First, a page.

This particular passage highlights themotif of Marlow’s obsession with Kurtz. This is prevalent throughout the entirenovel– starting at the moment that Kurtz is introduced, Marlow has desired tomeet this mysterious figure. As Marlowtravels deeper into the Congo, his fixation becomes stronger and stronger. Marlow’smore specific obsession with Kurtz’s voice is established when his nativehelmsman is killed by a spear thrown from the riverbank. His death causes Marlowto think that Kurtz must have also died in the attack, “I suppose Mr. Kurtz is dead as well by this time… For the moment thatwas the dominant thought.” (Conrad, HOD). Seeing how this was the dominantthought that occupied Marlow’s mind, he shows very little regard for the unnamedhelmsman’s life.
The man is inconsequential in comparison to what Kurtz meansfor Marlow. He quickly forgets about the death as thoughts of never meetingKurtz overtakes his mind again. “Therewas a sense of extreme disappointment, as though I had found out I had beenstriving after something altogether without a substance. I couldn’t have beenmore disgusted if I had traveled all this way for the sole purpose of talkingwith Mr. Kurtz.
” In this line of thought, Marlow tells the reader that theact of talking to Kurtz is the most important driving factor in his journey. Heexperiences sorrow and disappointment while thinking of the meeting he’ll neverhave. The paragraph continues as Marlow realizes this, “Talking with. . .
I … becameaware that that was exactly what I had been looking forward to—a talk withKurtz. I made the strange discovery that I had never imagined him as doing, youknow, but as discoursing. I didn’t say to myself, ‘Now I will never see him,’or ‘Now I will never shake him by the hand,’ but, ‘Now I will never hear him.’The man presented himself as a voice.” Marlow was not looking forward aboutseeing Kurtz face to face, or shaking his hand, rather he is keener on hearingKurtz talk. Kurtz only exists to Marlow as a voice, which develops the image ofhim as a spiritual guidance for Marlow.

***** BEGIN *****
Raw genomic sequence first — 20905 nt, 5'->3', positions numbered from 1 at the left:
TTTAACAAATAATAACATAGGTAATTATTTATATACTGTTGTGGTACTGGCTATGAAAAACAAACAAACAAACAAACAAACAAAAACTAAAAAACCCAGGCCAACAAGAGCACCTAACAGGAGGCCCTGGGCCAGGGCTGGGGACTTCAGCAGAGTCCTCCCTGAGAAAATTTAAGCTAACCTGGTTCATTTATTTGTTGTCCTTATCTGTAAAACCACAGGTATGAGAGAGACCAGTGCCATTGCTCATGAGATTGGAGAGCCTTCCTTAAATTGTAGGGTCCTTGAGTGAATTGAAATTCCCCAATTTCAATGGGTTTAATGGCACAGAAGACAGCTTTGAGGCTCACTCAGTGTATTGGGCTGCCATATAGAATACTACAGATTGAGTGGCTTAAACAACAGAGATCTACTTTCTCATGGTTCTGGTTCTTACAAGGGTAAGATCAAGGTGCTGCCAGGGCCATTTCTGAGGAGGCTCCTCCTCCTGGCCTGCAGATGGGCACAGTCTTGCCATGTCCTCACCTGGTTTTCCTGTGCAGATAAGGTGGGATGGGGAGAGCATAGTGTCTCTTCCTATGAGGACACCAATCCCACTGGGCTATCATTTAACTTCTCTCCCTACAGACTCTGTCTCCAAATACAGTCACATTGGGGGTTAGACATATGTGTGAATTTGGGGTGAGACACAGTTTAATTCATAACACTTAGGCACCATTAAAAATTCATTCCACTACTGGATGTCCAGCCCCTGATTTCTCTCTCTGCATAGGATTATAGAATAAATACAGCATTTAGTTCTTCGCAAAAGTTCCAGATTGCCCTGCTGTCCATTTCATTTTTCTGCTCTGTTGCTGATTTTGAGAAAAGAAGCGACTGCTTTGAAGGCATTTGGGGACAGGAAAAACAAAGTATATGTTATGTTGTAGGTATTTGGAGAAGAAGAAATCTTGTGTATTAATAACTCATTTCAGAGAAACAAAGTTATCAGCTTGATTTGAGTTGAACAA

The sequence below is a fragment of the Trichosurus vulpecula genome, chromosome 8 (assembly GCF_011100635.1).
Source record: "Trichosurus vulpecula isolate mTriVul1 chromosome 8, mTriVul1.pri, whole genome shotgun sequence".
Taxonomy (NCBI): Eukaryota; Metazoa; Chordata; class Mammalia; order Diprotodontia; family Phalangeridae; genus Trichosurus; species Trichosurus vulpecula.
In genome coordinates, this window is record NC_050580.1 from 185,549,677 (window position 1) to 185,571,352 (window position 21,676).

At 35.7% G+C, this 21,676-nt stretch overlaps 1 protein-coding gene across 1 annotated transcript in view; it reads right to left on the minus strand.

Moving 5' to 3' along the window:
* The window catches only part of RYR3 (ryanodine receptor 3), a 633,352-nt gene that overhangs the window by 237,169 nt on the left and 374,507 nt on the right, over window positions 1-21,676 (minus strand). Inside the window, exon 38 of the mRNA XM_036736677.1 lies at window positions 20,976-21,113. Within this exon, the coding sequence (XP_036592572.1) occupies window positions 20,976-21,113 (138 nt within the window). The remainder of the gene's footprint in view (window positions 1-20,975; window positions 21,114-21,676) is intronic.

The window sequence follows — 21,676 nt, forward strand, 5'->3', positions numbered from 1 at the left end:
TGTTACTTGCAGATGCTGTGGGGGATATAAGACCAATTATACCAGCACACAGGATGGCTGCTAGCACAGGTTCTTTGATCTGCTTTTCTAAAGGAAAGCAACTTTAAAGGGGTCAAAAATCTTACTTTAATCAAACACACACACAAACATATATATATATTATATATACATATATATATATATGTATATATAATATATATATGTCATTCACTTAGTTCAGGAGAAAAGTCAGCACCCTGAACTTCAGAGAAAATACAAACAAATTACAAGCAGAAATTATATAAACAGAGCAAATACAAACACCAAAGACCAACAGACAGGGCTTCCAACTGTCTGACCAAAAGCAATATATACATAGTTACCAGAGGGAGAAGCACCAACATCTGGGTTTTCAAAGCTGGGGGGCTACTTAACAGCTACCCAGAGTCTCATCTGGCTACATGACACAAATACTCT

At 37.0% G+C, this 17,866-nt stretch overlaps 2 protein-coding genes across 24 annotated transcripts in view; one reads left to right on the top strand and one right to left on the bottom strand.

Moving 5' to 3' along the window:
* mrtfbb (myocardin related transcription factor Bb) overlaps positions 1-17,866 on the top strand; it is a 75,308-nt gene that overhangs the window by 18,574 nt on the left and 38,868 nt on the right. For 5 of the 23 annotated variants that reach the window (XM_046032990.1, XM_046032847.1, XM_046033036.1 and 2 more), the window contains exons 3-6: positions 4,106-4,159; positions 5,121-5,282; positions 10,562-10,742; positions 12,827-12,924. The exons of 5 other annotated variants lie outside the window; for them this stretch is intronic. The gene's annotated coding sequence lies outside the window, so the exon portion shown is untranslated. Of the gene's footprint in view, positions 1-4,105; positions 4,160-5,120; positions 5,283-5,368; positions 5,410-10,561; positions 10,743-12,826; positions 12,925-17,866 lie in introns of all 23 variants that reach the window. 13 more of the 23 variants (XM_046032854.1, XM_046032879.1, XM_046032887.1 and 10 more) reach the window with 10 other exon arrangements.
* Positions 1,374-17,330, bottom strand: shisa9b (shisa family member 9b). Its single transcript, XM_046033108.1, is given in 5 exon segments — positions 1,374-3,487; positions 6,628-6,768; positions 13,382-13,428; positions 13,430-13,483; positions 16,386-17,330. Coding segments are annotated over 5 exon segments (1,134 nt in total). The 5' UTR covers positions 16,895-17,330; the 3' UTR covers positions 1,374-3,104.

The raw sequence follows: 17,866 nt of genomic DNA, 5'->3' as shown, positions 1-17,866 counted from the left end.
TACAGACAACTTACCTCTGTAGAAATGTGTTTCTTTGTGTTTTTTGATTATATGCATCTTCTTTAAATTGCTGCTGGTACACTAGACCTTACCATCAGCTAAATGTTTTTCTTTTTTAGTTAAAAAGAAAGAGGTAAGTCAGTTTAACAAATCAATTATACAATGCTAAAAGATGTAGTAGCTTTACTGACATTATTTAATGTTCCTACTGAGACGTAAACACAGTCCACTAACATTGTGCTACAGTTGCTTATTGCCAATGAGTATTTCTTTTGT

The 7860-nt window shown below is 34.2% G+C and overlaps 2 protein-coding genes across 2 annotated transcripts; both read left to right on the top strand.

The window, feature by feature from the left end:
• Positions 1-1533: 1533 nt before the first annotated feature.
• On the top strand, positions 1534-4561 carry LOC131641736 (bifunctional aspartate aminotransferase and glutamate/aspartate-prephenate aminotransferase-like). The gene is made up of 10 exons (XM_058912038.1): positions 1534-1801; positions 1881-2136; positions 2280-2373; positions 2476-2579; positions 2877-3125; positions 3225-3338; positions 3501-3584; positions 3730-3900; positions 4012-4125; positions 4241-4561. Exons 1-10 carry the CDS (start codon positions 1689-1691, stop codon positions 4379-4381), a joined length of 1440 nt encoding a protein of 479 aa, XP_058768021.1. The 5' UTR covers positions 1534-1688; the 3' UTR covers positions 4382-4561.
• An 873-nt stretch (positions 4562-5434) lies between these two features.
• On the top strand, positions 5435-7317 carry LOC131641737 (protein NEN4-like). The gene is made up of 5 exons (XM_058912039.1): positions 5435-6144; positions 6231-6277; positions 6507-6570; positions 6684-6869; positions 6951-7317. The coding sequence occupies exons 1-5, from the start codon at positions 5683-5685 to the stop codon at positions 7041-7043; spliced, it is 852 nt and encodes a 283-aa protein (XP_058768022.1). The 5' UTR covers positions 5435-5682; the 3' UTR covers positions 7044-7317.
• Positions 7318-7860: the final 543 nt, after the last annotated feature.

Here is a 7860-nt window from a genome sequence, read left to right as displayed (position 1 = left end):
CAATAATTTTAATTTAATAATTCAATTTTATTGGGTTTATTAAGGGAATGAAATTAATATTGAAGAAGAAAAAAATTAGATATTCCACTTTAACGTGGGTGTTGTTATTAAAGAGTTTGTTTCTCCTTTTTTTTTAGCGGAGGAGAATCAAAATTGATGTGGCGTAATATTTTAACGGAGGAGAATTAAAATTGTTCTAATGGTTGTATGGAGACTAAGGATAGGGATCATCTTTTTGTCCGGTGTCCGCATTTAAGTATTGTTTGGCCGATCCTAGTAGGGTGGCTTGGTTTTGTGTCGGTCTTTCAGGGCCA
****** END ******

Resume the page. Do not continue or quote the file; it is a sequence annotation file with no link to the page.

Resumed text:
Because of his deep fixation, hearingKurtz speak has become the destination of his journey. Marlow’s voice is vitalin developing the narrative of the book, and in this sense, the way readerslisten to Marlow parallels how Marlow listens to Kurtz’s voice. Conrad drivesthis point home, showing that without the language of discourse, thesecharacters and their stories would not exist. In the majority of the novel, Marlowdoesn’t meet Kurtz but only hears Kurtz’s voice via other people’s thoughts andstories. “Not of course that I did notconnect him with some sort of action. Hadn’t I been told in all the tones ofjealousy and admiration that he had collected, bartered, swindled, or stolenmore ivory than all the other agents together?” When other people talkabout Kurtz, they characterize him as an admirable and very successful ivoryagent, despite the immoral ways he goes about obtaining it. However, all thetales of his success means little to Marlow compared to what he believes Kurtzhas to say. “That was not the point.
Thepoint was in his being a gifted creature, and that of all his gifts the onethat stood out pre-eminently, that carried with it a sense of real presence,was his ability to talk” Although he has heard a lot about all the wildthings Kurtz has done, he is more intrigued by the way he thinks Kurtz speaks. “his words—the gift of expression, thebewildering, the illuminating, the most exalted and the most contemptible, thepulsating stream of light, or the deceitful flow from the heart of animpenetrable darkness.” The idea of light and dark couples with Kurtz’scharisma and deceit. His words can either be interpreted as good and illuminatingto some, or as a flow of deceit and liesoriginating from the “heart of darkness”, demonstrating that Kurtz is a darkvoice. The alternating shades of light and dark suggests the good and evil of whiteEuropeans vs the natives; embodied by Kurtz’s double-natured reputation as botha godlike and corrupt being.